Sunday, April 19, 2009

Primates of Kilimanjaro

Although there are a variety of primate species found on the slopes surrounding Kilimanjaro there are really only three species to be seen by the climber once he enters the park(with the exception of humans of course). The three species are

  • Blue Monkey, Cercopithecus mitis

  • Kilimanjaro Black and White Colubus, Colubus guereza

  • Large Eared Greater Galago, Otolemur garnetti

The most commonly seen is the Blue Monkey and in fact it is the only species that I saw within the park. When hiking the Marangu route the forest between the gate and Mandara huts should produce two or three groups of these. Acording to the literature they travel in groups of 10 to 40 animals. They are relatively small, 4 to 6 kg in weight and are an arboreal, diurnal monkey. When we did find them they were in trees and on the ground. They were not particularly shy of us and were quite close to the trail. If you are not paying attention or the monkeys are quiet you could easily miss them in the heavy growth of the forest. They feed mostly on fruit and leaves but will eat invertebrates such as slugs. They are dependent upon humid, shaded areas with abundant water and tall trees, (hmmm that pretty much describes the forest around Kili) providing food and shelter. They are preyed upon by leopards, snakes and some birds of prey. The troop is made up of an alpha male and his females and young. The photo below was taken by Ray on our descent through the forest zone.

From Kilimanjaro Climb

Blue Monkey

The next most commonly seen is the Black and White Colubus Monkey. Colubus's are a very arboreal species of monkey that are rarely seen on the ground. Kilimanjaro has its own subspecies, the Kilimanjaro Black and White Colubus, which is distinguishable by its tail being completely white. This variety is also seen on Mt Meru and some areas immediately surrounding the two mountains. I did not see this species as it is quite scarce along the Marangu route. Apparently as I learned after our climb the only place to see it on the Marangu route is at the Maundi Crater, a cinder cone near the Mandara Huts. As you will note in my post Gate to Mandara Hut I wimped out, and learned a lesson albeit later, when I never saw a Colubus. According to the literature the Colubus is fairly common on Kilimanjaro but varies in abundance, being most common on the north and west slopes, where "very dense populations occur" and rarest on the southern slopes.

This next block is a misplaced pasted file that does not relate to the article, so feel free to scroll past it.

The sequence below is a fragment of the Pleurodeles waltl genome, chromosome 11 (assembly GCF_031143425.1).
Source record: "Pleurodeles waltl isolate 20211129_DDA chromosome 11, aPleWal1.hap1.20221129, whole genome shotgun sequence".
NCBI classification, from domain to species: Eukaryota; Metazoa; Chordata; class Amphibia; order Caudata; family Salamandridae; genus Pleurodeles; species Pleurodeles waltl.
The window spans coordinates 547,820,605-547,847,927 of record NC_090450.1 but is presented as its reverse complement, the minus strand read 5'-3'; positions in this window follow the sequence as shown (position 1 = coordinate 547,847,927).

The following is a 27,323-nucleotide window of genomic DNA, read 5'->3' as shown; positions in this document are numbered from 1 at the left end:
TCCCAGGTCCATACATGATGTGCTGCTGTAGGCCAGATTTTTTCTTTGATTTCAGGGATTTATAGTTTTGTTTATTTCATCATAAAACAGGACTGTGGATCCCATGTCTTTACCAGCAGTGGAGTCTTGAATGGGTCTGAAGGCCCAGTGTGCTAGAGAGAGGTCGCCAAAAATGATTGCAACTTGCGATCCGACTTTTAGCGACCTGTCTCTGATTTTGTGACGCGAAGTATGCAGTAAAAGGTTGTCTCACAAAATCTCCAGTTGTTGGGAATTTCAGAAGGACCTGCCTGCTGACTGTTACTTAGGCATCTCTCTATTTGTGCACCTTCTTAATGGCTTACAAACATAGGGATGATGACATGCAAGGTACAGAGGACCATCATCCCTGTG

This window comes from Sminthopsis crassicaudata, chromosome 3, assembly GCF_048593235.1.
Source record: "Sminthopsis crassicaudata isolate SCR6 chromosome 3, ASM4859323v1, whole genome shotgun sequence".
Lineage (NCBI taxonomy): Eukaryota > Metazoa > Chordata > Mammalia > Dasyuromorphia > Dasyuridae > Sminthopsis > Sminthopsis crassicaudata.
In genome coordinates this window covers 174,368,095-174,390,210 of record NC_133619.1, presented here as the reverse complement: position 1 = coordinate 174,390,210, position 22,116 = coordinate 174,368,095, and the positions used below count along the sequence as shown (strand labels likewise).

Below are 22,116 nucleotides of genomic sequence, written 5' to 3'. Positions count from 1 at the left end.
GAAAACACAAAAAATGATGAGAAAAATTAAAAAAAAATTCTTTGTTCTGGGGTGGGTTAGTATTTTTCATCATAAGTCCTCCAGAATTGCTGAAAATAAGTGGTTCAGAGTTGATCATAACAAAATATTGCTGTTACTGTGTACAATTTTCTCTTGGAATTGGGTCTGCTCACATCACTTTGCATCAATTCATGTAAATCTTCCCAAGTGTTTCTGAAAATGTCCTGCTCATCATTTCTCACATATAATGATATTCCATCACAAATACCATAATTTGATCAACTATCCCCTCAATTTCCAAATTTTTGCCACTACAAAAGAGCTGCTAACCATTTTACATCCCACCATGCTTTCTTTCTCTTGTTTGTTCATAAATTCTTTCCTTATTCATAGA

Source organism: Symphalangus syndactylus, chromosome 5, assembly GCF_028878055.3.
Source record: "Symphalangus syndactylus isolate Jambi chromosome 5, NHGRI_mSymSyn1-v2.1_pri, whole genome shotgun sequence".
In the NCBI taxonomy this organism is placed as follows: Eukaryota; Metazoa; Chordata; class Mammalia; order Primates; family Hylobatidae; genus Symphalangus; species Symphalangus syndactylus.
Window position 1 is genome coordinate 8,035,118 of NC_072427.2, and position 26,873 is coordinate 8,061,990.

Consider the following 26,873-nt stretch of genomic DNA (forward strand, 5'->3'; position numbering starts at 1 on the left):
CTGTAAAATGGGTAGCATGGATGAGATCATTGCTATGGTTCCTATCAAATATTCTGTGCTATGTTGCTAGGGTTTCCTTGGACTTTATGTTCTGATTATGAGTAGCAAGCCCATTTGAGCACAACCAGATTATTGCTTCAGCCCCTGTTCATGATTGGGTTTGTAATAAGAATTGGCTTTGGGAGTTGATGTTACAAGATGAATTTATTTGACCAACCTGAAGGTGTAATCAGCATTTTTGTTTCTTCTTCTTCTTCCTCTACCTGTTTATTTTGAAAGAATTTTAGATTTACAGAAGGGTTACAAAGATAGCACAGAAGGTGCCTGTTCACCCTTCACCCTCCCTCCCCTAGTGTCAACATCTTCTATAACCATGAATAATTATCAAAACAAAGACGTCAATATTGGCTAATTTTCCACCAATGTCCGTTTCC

The Colubus is a large black monkey with a white mantle. The tail is longer than the body and in the case of the Kilimanjaro subspecies it is entirely white. The photo below is not from the Kili subspecies. The males weigh from 9 to 13 kg, females 8 to 9 kg.

Black and White Colubus
Photo by: Júlio César Bicca-Marques

The Black and White Colubus is found in a variety of habitats all across the centre of Africa. It has at least 7 different subspecies, including the Kilimanjaro one. Colubus' feed mainly on leaves and fruit but, as might be expected with an animal found in a variety of habitats, its diet can be variable.

The third species of primate found on Kilimanjaro is a Galago or Bushbaby. These small, nocturnal primates are not well known and are subject to a lot of taxanomic work. There is considerable debate in the literature over which species are where and which are true species. They are called bushbabies because of the "crying" noises they make at night. I didn't see any of these but as I said in an earlier post, if I went back I would be tempted to walk into the forest at night with some lights, and look for eyeshine. These photos are of Otolemur sp. but probably not the Kili species. I found these on the web. They are not my photos.

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